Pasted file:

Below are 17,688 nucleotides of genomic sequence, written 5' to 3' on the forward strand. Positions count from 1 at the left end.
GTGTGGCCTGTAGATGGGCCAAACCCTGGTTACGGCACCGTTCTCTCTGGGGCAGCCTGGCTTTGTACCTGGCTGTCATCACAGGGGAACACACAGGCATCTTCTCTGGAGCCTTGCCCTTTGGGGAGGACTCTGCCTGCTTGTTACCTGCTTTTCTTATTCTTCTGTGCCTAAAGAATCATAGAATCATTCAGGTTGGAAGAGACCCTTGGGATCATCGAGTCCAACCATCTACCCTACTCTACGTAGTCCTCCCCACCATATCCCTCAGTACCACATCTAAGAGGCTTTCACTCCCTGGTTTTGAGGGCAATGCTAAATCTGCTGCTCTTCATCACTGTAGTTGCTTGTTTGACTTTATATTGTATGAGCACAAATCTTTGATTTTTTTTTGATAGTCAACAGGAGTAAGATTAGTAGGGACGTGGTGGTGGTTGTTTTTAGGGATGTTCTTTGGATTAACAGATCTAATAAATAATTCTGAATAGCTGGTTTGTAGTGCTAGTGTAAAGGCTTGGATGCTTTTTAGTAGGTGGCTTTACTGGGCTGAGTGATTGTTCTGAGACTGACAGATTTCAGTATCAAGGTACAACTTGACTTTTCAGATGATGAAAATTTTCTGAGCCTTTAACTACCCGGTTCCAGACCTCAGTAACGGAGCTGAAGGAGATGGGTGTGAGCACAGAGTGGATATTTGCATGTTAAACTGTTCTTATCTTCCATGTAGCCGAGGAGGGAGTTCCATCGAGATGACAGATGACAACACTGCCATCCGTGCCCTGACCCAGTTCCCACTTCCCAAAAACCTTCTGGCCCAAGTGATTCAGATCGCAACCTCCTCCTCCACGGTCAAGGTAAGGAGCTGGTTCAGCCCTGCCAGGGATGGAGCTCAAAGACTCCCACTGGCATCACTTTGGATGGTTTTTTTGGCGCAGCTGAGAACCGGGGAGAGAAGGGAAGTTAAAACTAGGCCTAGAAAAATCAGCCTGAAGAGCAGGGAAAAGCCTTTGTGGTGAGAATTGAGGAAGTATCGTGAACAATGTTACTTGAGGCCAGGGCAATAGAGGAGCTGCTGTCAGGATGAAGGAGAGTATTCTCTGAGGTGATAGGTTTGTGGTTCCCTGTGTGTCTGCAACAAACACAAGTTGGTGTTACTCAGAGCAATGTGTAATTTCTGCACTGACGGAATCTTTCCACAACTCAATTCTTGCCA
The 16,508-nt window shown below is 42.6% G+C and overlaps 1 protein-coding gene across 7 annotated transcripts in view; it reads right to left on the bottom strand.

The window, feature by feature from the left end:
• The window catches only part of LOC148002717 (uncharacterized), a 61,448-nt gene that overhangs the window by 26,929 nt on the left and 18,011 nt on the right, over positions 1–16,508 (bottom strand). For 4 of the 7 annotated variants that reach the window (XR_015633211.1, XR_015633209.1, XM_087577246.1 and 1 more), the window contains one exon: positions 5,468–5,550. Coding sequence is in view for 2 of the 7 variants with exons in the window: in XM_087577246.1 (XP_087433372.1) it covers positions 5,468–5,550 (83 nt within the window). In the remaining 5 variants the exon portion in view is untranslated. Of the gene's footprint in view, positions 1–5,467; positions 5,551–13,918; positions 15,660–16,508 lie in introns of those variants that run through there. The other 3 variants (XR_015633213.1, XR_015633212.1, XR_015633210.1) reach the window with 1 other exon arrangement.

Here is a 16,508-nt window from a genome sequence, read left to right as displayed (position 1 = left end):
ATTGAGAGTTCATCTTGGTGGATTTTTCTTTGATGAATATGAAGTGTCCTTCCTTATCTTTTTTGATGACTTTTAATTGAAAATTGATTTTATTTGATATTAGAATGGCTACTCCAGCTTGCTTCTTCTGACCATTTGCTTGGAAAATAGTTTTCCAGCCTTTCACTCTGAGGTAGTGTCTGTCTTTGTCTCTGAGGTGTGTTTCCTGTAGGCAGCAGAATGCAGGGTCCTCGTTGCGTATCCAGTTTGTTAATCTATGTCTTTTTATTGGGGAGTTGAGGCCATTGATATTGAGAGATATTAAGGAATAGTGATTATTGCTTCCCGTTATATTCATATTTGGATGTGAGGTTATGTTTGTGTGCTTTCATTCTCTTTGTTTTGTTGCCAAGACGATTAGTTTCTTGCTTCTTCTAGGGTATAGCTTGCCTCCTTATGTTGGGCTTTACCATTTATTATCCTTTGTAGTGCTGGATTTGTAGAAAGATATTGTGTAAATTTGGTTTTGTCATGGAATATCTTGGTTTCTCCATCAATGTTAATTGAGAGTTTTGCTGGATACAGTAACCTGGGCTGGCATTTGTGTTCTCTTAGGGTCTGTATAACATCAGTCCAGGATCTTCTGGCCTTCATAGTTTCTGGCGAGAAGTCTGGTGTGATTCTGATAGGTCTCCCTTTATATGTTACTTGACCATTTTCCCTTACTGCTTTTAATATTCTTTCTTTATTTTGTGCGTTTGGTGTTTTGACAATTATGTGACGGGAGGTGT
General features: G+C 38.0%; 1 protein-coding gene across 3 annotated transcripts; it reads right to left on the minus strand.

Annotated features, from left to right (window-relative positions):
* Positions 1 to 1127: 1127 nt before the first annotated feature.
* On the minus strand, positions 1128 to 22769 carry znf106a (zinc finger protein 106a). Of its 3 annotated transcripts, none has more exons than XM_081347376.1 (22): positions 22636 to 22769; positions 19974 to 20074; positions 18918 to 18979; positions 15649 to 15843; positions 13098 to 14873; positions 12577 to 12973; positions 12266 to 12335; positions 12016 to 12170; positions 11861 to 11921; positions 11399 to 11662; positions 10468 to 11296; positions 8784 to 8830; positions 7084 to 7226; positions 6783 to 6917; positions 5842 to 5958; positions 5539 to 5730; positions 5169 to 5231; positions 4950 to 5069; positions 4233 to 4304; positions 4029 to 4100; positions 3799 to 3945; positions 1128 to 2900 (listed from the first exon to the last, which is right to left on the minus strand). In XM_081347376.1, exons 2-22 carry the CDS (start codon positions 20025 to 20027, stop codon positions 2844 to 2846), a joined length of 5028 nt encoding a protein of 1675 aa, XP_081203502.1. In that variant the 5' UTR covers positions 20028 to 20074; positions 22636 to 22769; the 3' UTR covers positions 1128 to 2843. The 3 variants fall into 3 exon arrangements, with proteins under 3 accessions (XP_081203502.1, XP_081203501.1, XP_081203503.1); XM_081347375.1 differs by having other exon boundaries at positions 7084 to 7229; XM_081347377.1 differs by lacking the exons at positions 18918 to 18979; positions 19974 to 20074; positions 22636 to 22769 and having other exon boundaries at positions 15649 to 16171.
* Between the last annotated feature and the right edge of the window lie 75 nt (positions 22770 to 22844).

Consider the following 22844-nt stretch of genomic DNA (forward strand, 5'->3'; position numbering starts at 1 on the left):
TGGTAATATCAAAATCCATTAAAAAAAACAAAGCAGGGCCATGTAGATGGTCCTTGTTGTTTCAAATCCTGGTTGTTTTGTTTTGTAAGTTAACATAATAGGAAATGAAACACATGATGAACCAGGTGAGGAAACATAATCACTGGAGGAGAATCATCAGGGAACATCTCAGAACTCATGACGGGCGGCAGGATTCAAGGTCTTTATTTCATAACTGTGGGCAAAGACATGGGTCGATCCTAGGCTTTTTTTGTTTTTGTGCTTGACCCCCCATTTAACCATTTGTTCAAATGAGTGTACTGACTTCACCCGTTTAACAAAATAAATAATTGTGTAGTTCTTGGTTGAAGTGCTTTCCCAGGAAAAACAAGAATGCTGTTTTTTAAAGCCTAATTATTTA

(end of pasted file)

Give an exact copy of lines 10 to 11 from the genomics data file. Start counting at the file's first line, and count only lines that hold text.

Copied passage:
* Positions 1 to 1127: 1127 nt before the first annotated feature.
* On the minus strand, positions 1128 to 22769 carry znf106a (zinc finger protein 106a). Of its 3 annotated transcripts, none has more exons than XM_081347376.1 (22): positions 22636 to 22769; positions 19974 to 20074; positions 18918 to 18979; positions 15649 to 15843; positions 13098 to 14873; positions 12577 to 12973; positions 12266 to 12335; positions 12016 to 12170; positions 11861 to 11921; positions 11399 to 11662; positions 10468 to 11296; positions 8784 to 8830; positions 7084 to 7226; positions 6783 to 6917; positions 5842 to 5958; positions 5539 to 5730; positions 5169 to 5231; positions 4950 to 5069; positions 4233 to 4304; positions 4029 to 4100; positions 3799 to 3945; positions 1128 to 2900 (listed from the first exon to the last, which is right to left on the minus strand). In XM_081347376.1, exons 2-22 carry the CDS (start codon positions 20025 to 20027, stop codon positions 2844 to 2846), a joined length of 5028 nt encoding a protein of 1675 aa, XP_081203502.1. In that variant the 5' UTR covers positions 20028 to 20074; positions 22636 to 22769; the 3' UTR covers positions 1128 to 2843. The 3 variants fall into 3 exon arrangements, with proteins under 3 accessions (XP_081203502.1, XP_081203501.1, XP_081203503.1); XM_081347375.1 differs by having other exon boundaries at positions 7084 to 7229; XM_081347377.1 differs by lacking the exons at positions 18918 to 18979; positions 19974 to 20074; positions 22636 to 22769 and having other exon boundaries at positions 15649 to 16171.